A Dream Job?

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So, the telephone rings. It’s the Head of School of my old university. “Would I like to come back and take up a research position as the Technical Manager for the University’s new research vessel?” Would I? The dream job lands in my lap out of the blue.

Of course life’s never quite so kind as to make things simple, so the ‘dream job’ becomes a little degraded as the realities of moving back north hit home. We can’t leave West Yorkshire because that’s now our home. Roots have been rooted, deeply, as I’ll explain.

After leaving Newcastle the first time with a Marine Technology degree in 1998 I did some work and had some fun before going back to do my PhD in 1999. I left again in 2003 and did some more work and had some more fun, some of which included getting married. The direct consequence of having fun whilst married was, predictably, the arrival of children, in our case George and Charlie. After getting married we were in the fortunate position of being able to move into a vacant small holding which has been the family home since my Grandfather’s time. The place is run down but spacious and stunningly beautiful when the orchard is in blossom in the spring. One feels the clock is ticking for the old place though; there was a time when it was just part of a rural village where all the buildings were similarly ancient. Those buildings have now all gone, demolished and replaced by modern charmless developments and the village has become just a name that represents a particular part of a larger suburban sprawl. Our plot is a time-locked oasis of green within this sprawl but it now sits incongruously out of place and I’m sure that it’s lined up in more than one developer’s cross hairs.

What does the fledgling family do with all this privilege and rent free space? Easy! They fill it with more of life’s chattels than could ever be moved to Newcastle, including a dog, a horse and some hens. Another complication is that our second child Charlie, has a rare disorder called Poland Moebius Syndrome and needs frequent medical appointments which all take place locally. Still, we’re an adaptable family and we’re sure we’ll find a solution because things usually have a way of sorting themselves out.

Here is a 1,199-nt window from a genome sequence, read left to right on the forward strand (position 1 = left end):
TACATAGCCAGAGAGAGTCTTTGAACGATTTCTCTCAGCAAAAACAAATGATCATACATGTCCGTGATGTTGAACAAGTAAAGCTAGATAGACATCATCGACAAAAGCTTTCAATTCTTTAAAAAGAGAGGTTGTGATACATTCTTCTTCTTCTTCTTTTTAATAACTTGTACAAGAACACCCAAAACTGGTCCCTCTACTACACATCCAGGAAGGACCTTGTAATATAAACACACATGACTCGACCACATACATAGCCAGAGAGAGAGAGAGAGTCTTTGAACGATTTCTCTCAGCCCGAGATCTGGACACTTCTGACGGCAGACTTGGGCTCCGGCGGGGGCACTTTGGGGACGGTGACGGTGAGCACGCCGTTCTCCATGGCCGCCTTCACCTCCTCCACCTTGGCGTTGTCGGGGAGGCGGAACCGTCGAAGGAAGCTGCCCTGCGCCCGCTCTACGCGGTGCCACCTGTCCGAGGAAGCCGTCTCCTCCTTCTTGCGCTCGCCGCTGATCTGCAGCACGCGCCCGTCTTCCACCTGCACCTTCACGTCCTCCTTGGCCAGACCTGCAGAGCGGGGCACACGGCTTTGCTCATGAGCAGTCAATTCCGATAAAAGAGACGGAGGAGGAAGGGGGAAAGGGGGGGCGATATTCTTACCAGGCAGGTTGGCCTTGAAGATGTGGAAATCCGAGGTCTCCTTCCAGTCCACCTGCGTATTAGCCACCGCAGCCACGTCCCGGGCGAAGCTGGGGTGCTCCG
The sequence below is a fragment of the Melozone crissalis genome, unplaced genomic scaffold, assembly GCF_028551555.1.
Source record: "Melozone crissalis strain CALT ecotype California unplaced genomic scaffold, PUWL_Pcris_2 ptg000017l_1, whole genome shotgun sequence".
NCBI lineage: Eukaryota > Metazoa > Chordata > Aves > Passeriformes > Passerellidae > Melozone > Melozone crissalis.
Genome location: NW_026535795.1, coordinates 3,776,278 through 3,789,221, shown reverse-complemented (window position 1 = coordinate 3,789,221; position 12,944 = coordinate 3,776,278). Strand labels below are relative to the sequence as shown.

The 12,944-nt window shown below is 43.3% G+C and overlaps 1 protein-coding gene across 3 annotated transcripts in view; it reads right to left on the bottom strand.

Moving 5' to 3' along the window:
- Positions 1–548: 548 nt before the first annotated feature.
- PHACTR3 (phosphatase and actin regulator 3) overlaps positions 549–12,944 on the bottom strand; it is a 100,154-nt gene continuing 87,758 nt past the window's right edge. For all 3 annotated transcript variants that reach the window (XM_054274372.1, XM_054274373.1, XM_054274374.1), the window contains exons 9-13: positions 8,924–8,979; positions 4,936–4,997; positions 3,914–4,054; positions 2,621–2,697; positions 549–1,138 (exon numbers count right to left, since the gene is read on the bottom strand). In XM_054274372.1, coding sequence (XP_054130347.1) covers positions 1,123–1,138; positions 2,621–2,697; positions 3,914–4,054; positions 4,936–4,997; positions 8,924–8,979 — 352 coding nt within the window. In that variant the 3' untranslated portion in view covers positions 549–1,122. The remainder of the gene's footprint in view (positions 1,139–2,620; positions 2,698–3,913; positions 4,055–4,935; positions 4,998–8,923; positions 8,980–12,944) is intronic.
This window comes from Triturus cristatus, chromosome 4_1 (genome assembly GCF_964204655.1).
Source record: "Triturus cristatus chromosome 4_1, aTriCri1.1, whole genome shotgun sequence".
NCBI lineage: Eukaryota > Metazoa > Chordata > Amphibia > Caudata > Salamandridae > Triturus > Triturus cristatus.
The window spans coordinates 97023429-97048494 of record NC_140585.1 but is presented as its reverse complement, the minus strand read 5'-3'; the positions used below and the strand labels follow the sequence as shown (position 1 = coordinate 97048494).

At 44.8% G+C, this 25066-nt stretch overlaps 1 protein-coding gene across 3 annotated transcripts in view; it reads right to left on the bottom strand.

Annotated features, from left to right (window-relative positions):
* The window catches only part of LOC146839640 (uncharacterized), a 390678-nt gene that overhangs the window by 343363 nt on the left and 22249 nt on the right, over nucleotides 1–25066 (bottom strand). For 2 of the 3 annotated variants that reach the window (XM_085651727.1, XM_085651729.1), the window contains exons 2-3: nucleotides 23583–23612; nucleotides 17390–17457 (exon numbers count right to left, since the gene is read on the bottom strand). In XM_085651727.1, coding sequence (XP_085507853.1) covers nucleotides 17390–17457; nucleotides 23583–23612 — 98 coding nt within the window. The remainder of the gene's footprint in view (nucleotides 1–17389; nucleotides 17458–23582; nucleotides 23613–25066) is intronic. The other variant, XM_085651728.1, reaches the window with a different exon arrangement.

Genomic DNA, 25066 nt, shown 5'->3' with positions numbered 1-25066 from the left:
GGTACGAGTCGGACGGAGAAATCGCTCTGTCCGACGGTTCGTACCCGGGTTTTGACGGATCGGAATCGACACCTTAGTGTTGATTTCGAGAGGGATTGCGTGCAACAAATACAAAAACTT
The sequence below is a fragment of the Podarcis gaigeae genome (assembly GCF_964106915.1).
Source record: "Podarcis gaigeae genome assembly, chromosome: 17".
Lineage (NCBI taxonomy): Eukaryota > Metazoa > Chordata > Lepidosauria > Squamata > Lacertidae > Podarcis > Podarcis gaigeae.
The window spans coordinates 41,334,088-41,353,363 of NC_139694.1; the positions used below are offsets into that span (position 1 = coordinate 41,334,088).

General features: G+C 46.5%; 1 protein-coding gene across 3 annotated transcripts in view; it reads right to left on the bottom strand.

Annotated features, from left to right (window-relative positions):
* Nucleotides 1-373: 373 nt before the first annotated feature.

There’s one thing that we both agree on. I have to go for this job. My career has been stagnating of late and this is an exciting opportunity to dive back into the cutting edge of Marine Technology with a prestigious institution. In the first instance it’s decided that I’ll commute twice a week. I’ll drive up on Monday morning, stay in Newcastle for two nights and drive back down on Wednesday evening. On Thursday morning I’ll drive back up for another night in Newcastle and then back down for the weekend on Friday. So that’s just three nights away from home: how hard can that be? Boy! Were we about to find out.

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2 thoughts on “A Dream Job?

    Rachael Roberts said:
    13/05/2010 at 4:03 pm

    Great to have you blogging James – life certainly sounds interesting for you. Hope you manage to find the odd spare minute to keep us up to date. Looking forward to hearing how life is going as a commuting researcher with a lot of other responsibilities!

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    annrooke said:
    19/05/2010 at 11:41 am

    It’s tough making these life decisions, but I’m a great believer that change opens up horizons – so, you never know what other opportunities may arise which would fit better with your family commitments.

    I had a couple of thoughts around your blog ..

    Firstly is there anything the University could do to support staff with their life-work balance? (by the way, don’t forget to fill in the Employee Opinion Survey).
    I know we do have a carer’s network http://www.ncl.ac.uk/hr/support/carers/ – this may be a starting point for support.

    Secondly, do you think a woman would have made the same career choice? or is it just too difficult for women researchers to be mobile with a family. Perhaps this is one reason why there is underrepresention of women in research and especially at higher levels.

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